Of the 7,000 fatalities each year in the USA caused by car accidents at intersections, 700 were caused by drivers running red lights. This staggering percentage has inspired a team at MIT to develop a system to try and reduce those accidents, by warning other drivers approaching the intersection of the potentially impending collision. The algorithm uses a combination of a car's speed, deceleration, and distance from the light to work out the likelihood that the the driver will be able to stop in time, all calculated within five milliseconds. This is then communicated to other cars via vehicle-to-vehicle (or V2V) communications — technology that the Department for Motor Vehicles is currently investigating in partnership with Ford, amongst other manufacturers, though this is still nowhere close to production.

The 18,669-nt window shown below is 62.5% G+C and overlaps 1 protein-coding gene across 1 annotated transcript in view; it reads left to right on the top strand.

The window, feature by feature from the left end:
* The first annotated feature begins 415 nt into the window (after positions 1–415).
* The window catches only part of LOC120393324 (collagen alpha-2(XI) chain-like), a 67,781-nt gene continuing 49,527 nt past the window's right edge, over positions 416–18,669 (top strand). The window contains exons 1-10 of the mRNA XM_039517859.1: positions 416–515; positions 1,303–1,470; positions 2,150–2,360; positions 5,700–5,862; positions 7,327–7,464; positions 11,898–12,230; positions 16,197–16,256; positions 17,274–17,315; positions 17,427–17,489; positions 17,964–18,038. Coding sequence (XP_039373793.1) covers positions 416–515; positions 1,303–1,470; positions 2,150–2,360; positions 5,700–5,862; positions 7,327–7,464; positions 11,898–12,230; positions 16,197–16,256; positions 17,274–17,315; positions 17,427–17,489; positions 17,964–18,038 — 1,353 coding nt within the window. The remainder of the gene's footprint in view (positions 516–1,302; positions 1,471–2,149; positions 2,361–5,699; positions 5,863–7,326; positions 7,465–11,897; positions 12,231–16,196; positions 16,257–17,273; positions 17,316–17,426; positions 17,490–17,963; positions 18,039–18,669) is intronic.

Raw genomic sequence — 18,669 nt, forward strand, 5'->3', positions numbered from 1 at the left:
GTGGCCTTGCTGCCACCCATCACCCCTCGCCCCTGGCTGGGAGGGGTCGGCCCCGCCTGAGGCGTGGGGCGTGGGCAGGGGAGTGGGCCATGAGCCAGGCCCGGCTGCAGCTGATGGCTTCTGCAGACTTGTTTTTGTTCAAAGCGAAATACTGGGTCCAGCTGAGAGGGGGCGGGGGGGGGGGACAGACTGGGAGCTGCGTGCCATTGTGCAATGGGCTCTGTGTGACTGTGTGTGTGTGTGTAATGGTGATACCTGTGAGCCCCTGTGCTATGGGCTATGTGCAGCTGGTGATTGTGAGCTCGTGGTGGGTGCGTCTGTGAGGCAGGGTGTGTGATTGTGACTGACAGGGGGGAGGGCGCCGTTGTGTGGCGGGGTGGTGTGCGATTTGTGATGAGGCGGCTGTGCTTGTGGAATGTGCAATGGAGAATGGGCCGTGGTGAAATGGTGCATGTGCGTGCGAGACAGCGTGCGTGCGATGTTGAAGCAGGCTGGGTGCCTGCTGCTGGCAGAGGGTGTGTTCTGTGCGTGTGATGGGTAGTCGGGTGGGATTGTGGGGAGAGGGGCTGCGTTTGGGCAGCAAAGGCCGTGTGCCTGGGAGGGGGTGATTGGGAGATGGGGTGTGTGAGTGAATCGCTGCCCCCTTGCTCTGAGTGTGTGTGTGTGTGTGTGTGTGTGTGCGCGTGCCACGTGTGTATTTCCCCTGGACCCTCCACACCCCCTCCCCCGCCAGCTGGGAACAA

When your car receives this warning, rather than slowing itself automatically, the researchers suggest that a warning light could be added to a heads-up display within the car, giving the driver foresight of the potential collision. The weak link in the system is obviously the need for more cars to be added into the network for it to be truly effective, and it remains to be seen whether peer-to-peer connections are the way forward or whether a hub-like system could at least work as a stop-gap solution.